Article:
Serving the youth
Published 9:09 pm Tuesday, June 30, 2015
The fourth annual Communities Coming Together basketball event presented by Britt-Quinn Enterprise, Inc. drew a crowd to the Robert W. Harrell Jr. Physical Health and Education Center on Friday and Saturday for hoops and a special presentation.
“It was a success, I must say,” Suffolk’s Michael Britt said of the event. “As we continue to go, we continue to grow.”
He estimated that 150 to 175 people came out on Friday evening, and on Saturday, “it got packed early during the day,” reaching similar numbers, not including the teams.
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Teams came from a variety of places including Delaware, Maryland, Washington D.C., which produced both a Pro-Am and a Legends team, Portsmouth and Franklin, along with the Suffolk teams, which included the Style Shop Superstars.
The age groups of teams varied with some being boys’ or girls’ teams at the junior varsity level, some featuring high school players, including Keith Stagg and Chris Roscoe of 2015 Group 4A state finalist King’s Fork High School, and some featuring adults, with former professional players.
Geral Staten emceed both days of the event.
In between games on Saturday evening, McArthur Britt Sr., president of the organization, vice president Michael Britt and several other gentlemen took a moment to honor beloved Washington D.C. area sports coach Simeon Williams.
“I still get teared up a little bit just hearing the name,” Michael Britt said.
In March, Williams suffered a heart attack and died at the age of 59.
He coached basketball at McKinley Technology High School in D.C., developing players like John Battle, who went on to play in the NBA.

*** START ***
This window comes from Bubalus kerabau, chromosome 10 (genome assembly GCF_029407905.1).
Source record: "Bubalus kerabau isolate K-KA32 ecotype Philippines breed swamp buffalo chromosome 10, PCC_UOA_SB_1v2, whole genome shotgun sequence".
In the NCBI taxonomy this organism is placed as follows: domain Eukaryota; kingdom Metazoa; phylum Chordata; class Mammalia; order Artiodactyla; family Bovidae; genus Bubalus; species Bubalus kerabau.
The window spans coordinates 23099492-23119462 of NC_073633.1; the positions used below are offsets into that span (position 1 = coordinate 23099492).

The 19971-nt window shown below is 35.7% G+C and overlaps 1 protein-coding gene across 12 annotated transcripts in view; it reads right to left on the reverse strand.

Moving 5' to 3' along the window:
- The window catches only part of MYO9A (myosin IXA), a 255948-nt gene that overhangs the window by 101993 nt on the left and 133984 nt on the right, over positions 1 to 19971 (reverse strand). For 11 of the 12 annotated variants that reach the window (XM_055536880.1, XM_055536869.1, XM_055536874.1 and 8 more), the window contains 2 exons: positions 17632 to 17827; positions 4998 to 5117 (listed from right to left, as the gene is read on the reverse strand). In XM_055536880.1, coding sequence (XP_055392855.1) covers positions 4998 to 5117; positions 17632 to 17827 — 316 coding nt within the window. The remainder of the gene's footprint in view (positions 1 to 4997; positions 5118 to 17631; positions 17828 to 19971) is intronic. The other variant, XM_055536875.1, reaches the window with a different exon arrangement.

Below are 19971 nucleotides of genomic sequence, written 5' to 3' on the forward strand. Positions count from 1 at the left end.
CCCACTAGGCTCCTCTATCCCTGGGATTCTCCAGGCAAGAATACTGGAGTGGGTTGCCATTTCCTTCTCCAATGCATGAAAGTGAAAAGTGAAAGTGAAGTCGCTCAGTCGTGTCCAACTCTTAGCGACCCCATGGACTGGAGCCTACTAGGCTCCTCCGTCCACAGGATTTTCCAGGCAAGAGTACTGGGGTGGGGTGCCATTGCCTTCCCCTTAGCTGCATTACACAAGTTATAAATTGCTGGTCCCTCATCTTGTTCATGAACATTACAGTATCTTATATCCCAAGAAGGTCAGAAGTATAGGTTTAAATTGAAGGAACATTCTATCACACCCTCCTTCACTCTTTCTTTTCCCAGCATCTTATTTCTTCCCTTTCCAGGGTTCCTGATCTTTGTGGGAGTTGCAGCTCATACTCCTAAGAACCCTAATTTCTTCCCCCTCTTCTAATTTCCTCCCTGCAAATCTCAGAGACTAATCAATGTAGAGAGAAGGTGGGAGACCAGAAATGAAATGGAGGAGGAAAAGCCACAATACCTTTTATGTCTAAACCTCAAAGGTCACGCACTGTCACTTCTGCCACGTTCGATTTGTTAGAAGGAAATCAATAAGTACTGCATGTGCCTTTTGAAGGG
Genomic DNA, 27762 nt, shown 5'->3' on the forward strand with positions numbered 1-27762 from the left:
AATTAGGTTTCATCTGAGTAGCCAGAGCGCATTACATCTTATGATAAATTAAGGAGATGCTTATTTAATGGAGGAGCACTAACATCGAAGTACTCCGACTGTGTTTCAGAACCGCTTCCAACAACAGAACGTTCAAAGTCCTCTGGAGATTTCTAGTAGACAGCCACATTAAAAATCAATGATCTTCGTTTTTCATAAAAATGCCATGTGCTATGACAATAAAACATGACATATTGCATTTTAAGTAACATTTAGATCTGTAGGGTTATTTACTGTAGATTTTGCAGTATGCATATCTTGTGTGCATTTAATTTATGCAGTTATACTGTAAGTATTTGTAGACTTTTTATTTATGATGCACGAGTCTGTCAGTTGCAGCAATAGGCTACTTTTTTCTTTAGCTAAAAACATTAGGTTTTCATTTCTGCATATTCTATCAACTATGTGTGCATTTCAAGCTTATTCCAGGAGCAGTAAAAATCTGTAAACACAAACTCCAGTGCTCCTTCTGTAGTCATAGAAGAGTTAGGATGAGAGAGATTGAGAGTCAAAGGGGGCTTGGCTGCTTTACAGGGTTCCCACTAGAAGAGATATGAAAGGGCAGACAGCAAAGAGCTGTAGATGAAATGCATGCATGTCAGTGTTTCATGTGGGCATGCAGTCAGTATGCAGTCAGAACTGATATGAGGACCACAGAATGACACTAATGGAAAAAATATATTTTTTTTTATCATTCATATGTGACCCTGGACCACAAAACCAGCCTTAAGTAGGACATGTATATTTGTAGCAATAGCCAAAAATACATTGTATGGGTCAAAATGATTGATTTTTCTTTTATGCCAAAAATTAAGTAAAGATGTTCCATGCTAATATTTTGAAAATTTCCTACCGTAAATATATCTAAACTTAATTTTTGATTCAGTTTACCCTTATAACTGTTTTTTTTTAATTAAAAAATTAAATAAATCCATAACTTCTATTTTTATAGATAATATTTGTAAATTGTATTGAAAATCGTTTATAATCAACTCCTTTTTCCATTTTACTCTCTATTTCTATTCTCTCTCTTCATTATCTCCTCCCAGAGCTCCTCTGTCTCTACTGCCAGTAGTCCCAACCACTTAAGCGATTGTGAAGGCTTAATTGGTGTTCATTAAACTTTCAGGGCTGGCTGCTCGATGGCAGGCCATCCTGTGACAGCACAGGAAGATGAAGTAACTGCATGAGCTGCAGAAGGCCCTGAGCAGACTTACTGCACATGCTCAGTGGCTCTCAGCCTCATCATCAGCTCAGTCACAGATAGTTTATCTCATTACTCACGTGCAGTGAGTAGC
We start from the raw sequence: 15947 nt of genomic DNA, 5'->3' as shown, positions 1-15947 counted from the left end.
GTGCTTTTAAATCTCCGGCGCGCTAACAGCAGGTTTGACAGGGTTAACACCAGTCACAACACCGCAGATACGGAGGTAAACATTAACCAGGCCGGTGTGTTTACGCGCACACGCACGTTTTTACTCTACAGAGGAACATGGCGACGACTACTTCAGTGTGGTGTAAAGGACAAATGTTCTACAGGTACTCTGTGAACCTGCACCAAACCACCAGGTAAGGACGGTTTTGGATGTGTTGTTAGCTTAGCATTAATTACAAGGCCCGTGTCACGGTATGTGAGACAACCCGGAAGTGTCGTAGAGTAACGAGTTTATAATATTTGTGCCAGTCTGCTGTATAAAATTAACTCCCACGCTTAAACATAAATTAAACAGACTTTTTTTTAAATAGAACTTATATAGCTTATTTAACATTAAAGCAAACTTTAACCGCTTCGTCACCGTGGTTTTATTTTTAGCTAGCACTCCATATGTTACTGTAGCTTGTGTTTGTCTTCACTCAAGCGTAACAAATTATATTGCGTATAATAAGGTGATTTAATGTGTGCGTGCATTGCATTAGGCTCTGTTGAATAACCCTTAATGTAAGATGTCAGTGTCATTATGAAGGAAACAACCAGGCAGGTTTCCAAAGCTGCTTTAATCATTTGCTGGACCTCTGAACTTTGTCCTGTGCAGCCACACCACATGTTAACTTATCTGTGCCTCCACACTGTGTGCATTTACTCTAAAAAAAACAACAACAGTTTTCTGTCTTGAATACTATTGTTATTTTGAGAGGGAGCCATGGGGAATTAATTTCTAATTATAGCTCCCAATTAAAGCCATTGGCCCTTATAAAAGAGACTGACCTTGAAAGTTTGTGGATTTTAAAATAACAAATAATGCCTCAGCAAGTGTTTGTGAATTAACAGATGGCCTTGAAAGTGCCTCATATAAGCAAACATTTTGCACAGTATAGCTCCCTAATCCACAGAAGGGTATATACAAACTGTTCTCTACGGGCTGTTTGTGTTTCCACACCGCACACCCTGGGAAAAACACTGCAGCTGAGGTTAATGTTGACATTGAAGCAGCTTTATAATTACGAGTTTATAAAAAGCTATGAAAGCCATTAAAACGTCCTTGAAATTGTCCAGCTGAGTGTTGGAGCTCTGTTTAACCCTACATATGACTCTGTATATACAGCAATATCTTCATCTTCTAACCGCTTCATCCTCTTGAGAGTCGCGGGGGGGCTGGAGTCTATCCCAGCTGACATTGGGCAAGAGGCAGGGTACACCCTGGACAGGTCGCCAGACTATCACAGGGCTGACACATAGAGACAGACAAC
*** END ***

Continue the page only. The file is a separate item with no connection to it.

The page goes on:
He was a mentor to many young men, helping some who had made poor life decisions to get a second chance. Some of those men testified to his tremendous impact on their lives during the event on Saturday.
Britt said Williams helped young people develop life skills, encouraging them to put a priority on their education.
“He was just that type of person, he was a father figure,” Britt said.
Britt said Williams watched him play during his college career at the University of the District of Columbia and has been committed to helping him with his efforts in the Suffolk community.
“When I told him about Communities Coming Together, he said, ‘Look, I’ve got a varsity team that I’ll bring down there,’” Britt said, noting he also said he would bring a D.C. Legends team and a Pro-Am squad.
Then Britt said that Williams added, “’Not only am I going to bring them this year, we’re going to support you every year you have this.’”
Williams’ wife, Sylvia Gwathmey, was on hand on Saturday and accepted a plaque from the Britts dedicated in loving memory to her husband for his dedicated service to the D.C. and Suffolk communities.
Sharing what the presentation and words of testimony meant to her, Gwathmey said, “One word that will explain it all is ‘awesome.’”
The Britts’ vision for what the Communities Coming Together event can be is a safe haven and a forum that holds up to young people men like Williams as examples to follow.
“With everything that’s going on, we need to do the best we can to make (young people) see some leadership in us,” McArthur Britt Sr. said. “This is a vehicle that they can see positive people that they can look up to.”